Yesterday I purchased a Blue Snowball Snowflake USB microphone. I was going to use it to record some voice-overs for an upcoming Empire Avenue overview video, but as you can guess by my use of the word ‘was’ in this sentence, it didn’t happen.
You see, the mic was bad. DOA. Toast.
This was a new mic, in a sealed box, not a reconditioned one (don’t get me started on my experience with reconditioned Apple and Microsoft hardware).
Maybe it was a driver issue, but I doubt that. I tested it on two different hardware platforms with 3 different OS versions. Heck, my Guitar Hero USB mic was recognized by these systems so this ‘quasi-pro’ mic should have been easily. No, it was a bad unit from the factory. Which is where my problem begins.
In the 21st century, I have the expectation that when I buy something it should work. Modern manufacturing methods and quality assurance processes have kept me safe from many many dud hardware items over the years. Until now, it seems.
Sure, some things don’t always work as well as you expect, or need a lot of setup and configuring to get them to work optimally, but I do at least, expect something on the unit to work.
And when it doesn’t at least partially work out of the box, it instantly alters my perception of the brand. In this case, I was seriously disappointed. And, since I purposely bought this item for an immediate use, the brand let me down — Blue’s microphone couldn’t fulfill the brand promise at all.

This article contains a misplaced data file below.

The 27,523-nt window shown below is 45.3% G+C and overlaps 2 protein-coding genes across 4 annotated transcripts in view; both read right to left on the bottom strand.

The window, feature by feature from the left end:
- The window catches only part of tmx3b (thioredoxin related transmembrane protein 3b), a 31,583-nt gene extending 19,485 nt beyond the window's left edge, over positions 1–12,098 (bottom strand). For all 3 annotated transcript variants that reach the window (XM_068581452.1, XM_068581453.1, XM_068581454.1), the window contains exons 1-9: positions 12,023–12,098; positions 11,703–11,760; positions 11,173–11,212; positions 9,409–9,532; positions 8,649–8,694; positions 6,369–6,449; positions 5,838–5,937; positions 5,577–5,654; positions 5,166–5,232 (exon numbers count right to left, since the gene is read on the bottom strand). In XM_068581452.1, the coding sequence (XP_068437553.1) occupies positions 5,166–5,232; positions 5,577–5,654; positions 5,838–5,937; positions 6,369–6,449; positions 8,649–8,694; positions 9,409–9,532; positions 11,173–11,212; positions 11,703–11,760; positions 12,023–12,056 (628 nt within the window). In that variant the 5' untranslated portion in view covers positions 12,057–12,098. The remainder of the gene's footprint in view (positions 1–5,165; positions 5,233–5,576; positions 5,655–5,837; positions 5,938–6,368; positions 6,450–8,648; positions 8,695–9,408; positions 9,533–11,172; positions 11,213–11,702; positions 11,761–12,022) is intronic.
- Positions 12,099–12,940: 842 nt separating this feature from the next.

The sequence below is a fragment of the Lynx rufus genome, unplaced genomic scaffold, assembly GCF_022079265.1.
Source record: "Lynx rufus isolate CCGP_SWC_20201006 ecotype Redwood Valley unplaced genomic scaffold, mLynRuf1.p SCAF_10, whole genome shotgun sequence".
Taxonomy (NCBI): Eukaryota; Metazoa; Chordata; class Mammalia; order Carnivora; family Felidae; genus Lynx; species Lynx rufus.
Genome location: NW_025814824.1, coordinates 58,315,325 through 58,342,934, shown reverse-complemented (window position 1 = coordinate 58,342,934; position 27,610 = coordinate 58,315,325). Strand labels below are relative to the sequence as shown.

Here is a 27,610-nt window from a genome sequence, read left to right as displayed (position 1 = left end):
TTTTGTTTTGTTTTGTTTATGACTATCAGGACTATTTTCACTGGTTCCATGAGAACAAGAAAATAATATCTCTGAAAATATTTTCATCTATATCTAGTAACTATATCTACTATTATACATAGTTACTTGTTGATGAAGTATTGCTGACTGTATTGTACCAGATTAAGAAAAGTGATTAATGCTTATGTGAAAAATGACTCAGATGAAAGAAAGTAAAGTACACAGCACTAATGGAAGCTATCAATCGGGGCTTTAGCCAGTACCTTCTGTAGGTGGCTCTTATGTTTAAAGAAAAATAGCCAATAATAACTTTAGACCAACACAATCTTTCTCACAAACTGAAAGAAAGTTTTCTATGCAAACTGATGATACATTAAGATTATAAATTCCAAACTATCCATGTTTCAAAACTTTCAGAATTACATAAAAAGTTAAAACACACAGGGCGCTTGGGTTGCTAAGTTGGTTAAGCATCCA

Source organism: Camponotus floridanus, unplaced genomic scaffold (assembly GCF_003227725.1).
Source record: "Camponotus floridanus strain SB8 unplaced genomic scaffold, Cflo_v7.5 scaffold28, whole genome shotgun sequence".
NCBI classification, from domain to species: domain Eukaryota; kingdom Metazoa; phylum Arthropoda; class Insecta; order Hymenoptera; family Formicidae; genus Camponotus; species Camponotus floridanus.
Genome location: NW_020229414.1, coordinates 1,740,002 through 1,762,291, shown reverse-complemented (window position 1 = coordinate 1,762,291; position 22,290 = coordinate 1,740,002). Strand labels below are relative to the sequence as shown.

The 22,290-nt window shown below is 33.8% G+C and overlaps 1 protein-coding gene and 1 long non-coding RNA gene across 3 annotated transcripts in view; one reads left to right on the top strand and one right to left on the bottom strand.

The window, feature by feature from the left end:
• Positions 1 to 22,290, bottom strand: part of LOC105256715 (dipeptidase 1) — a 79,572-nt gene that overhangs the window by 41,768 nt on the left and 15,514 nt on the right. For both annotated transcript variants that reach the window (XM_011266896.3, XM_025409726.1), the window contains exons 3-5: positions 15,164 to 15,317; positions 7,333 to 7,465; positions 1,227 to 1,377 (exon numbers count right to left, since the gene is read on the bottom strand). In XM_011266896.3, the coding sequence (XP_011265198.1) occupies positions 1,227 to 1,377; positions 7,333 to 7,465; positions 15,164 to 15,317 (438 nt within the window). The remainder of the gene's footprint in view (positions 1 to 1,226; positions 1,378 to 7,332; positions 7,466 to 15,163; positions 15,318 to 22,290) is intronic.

My expectation, based on marketing material and online reviews, led me to believe that this mic was the solution best matched to my need. I needed a good mic. I needed it yesterday. And I needed it to work.
Not only that, but the failure in brand promise forced me to find another way to solve my immediate problem — laying down the voice-over track.
Failure in the brand promise actually caused me more work. Now I’m disappointed and frustrated.
So the mic didn’t work. You may say; Get over it and get on with things. Well, it’s not that simple. You see, the next time I look at a Blue product, any Blue product, I’ll be thinking ‘Hey, that one mic didn’t work out of the box, will this thing?’
That one bad experience, because of an unfulfilled brand promise, has cause me to change my initial position of brand trust — that this item will work out of the box — to one of doubt; this item ‘may’ work out of the box. In my mind, the brand is tainted.
But is it permanently tainted? Frankly, in my case, I’m not sure what would cause me to reconsider my thinking about Blue mics, perhaps a good experience with another mic? I don’t want to spend money and take another chance.
How ’bout reading more positive reviews and buzz? Perhaps, but I’d come at them skeptically.
So what’s the answer? How would Blue rebuild my trust in their brand — having been burned in this instance? I can’t think of one off the top of my head…can you?